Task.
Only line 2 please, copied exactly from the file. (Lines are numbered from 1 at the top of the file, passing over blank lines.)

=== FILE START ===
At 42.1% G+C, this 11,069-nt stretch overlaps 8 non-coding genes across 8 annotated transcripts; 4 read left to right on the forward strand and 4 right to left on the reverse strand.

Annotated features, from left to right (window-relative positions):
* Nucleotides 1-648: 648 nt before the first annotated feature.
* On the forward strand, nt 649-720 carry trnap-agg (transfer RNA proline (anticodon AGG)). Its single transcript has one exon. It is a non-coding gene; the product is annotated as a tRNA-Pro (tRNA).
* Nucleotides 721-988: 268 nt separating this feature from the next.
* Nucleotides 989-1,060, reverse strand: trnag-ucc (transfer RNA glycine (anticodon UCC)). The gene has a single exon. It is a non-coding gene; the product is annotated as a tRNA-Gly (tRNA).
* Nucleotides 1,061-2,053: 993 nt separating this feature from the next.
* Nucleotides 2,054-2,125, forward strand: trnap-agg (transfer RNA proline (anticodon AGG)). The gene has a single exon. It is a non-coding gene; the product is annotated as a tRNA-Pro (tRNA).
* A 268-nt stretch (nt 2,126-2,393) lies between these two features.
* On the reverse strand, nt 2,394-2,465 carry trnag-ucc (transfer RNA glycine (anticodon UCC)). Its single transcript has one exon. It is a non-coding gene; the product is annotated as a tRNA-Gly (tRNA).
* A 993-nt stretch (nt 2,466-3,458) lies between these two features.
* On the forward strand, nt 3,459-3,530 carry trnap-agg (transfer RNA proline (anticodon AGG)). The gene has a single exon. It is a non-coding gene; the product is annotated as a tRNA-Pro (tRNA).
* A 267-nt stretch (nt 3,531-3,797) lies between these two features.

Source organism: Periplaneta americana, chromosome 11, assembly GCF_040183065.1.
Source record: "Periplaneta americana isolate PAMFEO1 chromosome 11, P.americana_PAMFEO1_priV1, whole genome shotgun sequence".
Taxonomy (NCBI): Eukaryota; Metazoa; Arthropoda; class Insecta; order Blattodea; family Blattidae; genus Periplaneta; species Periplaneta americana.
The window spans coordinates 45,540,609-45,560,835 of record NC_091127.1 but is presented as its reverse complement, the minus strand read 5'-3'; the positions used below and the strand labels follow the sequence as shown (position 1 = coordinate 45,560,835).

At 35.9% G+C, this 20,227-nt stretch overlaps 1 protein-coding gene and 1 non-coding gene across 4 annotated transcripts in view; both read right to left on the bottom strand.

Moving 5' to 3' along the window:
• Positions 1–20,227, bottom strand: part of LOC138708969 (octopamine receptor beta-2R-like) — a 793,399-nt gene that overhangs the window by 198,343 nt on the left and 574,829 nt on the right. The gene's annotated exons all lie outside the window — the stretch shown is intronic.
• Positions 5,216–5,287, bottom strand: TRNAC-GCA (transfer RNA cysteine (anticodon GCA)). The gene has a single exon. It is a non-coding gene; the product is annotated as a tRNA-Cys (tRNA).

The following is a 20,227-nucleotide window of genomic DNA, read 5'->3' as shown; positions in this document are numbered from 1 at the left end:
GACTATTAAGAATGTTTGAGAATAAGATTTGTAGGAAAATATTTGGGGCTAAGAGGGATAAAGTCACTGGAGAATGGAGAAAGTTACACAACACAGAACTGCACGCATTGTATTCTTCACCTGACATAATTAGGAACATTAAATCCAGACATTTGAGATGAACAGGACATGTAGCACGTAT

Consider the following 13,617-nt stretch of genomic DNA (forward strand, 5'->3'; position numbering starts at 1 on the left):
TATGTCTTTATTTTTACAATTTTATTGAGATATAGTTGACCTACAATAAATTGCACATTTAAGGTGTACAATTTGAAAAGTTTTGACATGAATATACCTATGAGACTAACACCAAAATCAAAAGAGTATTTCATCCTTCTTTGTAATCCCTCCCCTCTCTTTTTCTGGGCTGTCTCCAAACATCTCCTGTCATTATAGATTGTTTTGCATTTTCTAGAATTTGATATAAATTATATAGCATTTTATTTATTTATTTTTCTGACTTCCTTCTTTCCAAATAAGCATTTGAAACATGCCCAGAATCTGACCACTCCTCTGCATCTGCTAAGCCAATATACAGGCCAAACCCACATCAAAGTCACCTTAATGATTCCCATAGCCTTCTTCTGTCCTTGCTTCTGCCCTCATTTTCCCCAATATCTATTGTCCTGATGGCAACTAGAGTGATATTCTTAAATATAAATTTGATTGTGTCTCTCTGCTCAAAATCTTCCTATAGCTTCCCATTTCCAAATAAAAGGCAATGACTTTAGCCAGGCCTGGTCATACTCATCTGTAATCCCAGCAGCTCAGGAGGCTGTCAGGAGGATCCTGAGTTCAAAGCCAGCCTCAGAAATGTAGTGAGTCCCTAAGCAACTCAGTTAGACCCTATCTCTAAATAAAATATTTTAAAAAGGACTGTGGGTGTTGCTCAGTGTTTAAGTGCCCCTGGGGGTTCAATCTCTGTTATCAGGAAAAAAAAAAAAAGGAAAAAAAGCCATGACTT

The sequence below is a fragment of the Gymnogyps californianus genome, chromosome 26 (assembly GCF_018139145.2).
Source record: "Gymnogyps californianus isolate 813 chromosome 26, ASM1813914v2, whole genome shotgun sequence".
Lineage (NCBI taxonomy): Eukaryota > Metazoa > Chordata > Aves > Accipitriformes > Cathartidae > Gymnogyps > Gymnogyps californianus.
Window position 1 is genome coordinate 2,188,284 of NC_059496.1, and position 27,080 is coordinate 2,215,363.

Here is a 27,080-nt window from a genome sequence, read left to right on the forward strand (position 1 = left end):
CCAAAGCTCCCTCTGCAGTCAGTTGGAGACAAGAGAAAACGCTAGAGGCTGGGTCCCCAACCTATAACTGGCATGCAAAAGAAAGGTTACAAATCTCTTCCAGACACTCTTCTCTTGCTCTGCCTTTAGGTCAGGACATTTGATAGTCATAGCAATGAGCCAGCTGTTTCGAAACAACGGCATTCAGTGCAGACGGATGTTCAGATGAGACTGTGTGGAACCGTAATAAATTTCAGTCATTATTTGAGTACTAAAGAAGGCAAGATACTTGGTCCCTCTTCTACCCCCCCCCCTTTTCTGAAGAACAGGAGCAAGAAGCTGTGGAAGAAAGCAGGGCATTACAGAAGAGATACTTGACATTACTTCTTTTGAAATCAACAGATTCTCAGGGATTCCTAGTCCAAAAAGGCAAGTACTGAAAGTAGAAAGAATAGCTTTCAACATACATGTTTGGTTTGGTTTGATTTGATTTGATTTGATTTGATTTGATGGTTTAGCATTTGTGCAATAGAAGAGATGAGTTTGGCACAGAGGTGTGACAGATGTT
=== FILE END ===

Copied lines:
Annotated features, from left to right (window-relative positions):